With a little help from David Bowie, Craig Stevens, president of the NZ Association of Scientists, surveys the challenges and possibilities of the moment, and the need for science to reach beyond the usual suspects.
I started my schooling in London in the brief four-year space between Neil Armstrong stepping onto the moon and David Bowie breaking up the Spiders from Mars. We lived proverbially just up the road from where, and when, Bowie was recording the Ziggy Stardust album. It opened with a song about the end of the world: Five Years.
It was only a few years later, but half a world away in sun-bleached Adelaide, that I actually bought the album. Though never stated, it was clear in my 12-year-old head that the Five Years time limit was due to an unstoppable asteroid heading our way. It was something inexorable, the whole planet knew about it, but could do nothing to stop it. That Bowie got such complexity across in only a few lines speaks volumes for the power of music and song.
Meanwhile, in 2017, notwithstanding an actual asteroid, we’ve still got big issues to deal with. Focusing on CO2 or population growth, the change between when I started school and now, far outweighs the changes in the prior two centuries. Clearly, in this accelerating world, we as a species and as a nation are going to have to be smart about things. Science is fundamental to how we will meet these challenges.
The New Zealand Association of Scientists held their annual conference on June 21 – the shortest day of the year. In the crowded NZ science conference scene it is a little unusual in that it is not so much about The Science, but about the Scientist and ways of doing Science. So rather than talk about a collection of particular science results, we look at issues affecting science and scientists in NZ. Over recent years we’ve looked at things like diversity, speaking out, postdoctoral careers and more. This year we looked at science that happens outside the Universities and crown research institutes – so going beyond the Usual Suspects.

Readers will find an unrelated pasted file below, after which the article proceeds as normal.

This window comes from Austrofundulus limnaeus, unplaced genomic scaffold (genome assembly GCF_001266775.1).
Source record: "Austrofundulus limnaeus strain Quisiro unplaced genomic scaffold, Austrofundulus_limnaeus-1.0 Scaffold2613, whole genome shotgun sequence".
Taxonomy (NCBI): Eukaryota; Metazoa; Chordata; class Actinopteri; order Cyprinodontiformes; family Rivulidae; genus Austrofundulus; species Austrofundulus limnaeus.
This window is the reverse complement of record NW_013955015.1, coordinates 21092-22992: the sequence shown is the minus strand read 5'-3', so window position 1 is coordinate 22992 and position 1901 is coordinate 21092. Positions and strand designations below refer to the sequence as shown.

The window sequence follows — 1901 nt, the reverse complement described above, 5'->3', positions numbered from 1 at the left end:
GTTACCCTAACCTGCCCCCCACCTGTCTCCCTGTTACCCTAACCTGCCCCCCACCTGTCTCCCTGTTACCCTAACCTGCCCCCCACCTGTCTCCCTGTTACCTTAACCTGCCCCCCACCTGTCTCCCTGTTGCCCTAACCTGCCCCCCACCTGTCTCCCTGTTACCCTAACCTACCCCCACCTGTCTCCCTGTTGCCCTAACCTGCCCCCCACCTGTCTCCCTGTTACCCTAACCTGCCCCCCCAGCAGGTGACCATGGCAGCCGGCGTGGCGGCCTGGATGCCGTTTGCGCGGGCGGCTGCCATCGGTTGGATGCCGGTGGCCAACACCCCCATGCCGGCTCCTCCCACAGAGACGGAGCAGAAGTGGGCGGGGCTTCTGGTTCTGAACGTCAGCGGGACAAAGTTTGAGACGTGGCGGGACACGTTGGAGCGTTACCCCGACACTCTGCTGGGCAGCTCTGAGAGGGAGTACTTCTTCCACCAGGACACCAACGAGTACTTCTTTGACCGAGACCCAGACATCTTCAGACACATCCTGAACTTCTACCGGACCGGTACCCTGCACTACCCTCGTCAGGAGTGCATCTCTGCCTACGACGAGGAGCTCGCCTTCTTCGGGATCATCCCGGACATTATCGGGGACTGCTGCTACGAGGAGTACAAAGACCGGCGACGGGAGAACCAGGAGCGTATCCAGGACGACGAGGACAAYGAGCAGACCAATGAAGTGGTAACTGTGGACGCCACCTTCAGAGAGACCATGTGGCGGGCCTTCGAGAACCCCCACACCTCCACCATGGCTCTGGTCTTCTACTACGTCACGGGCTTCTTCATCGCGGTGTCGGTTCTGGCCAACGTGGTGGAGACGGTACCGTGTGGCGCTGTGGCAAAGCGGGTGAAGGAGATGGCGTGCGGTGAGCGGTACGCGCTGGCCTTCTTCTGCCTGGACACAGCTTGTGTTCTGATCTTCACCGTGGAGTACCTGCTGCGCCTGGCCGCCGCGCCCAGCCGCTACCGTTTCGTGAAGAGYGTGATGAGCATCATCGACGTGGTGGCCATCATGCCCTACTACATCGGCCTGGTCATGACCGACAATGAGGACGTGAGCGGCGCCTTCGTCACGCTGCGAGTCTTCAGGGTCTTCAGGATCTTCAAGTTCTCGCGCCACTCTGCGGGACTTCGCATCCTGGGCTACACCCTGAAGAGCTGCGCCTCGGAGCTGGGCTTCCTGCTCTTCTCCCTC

The Research Ecosystem – or box-diagram-heaven
The Minister for Science and Innovation, Paul Goldsmith, opened the conference. He introduced the term for the day – the research ecosystem. “Ecosystem” gets thrown about whenever someone wants to invoke a complicated, but connected, bunch of things – forest ecosystem, marine ecosystem, desert ecosystem, business ecosystem … and the research ecosystem. Like any ecosystem in a changing world, aspects of its operation are under threat, while some components do pretty well, at least for a while.
The ecosystem provides a service to society through knowledge, awareness and foresight. But to drive this, any ecosystem needs raw material. In NZ science, the Marsden Fund generates those random breakthroughs and skills that give the holder the competitive edge. A recent MBIE review, while mostly positive, managed to miss the point of the fund entirely. It suggested that it needed to get more with the programme and be more explicit about what the ideas were going to produce. This is wrong. Like any cultivation, some resources have to go into raw ideas.
NZ science happens at a tricky scale. With modest funding you might be tempted to do a few things well and skip the rest. But the truth is, we need science to cover most things, if only to respond knowledgably to challenges. The result is that, where internationally you’d see 10 people on a task, here one person juggles 10 tasks. I’m possibly taking a liberty with the factor of 10, but the immediate feedback suggested I wasn’t far off.
A central component in the research ecosystem is the Endeavour Fund. Big enough to get something done, but contained enough to not get bogged down. In a previous incarnation it languished as a static, slowly evolving process. Now it finds itself substantially larger and opened up to many more ideas. This is very healthy for the ecosystem.
But there’s hidden cost: we are sending a whole cohort of scientists into a death-spiral of proposal writing. Many, if not most, mid-senior researchers are losing months of their working year to proposals that have very little chance of success. Then, when they finally get back to science, they find that costs have gone up, cruelly in order to pay for the proposal writing.
Perhaps an extreme example, the recently announced Australia-New Zealand collaborative fund, the Strategic Catalyst Fund, invested around $4.5 million to cement new connections with Australian science. Three deserving groups got through. However, indications are that at least 100 proposals were submitted. So let’s say 97 proposals fell on the scrap heap. A rough calculation indicates that this represents five years (there’s that Bowie song again) of lost science productivity.
So why do it? Why try and scramble over the barricades when the outcome is futile? One, scientists are attracted like a moth to a flame when it comes to birthing a new idea. Two, in a near-vacuum you’ll gasp in any sniff of oxygen. Three, from a science management point of view, these larger grants are substantial so good motivation to buying a lottery ticket (especially if someone else is paying the ticket). We have to find a way to not waste science time.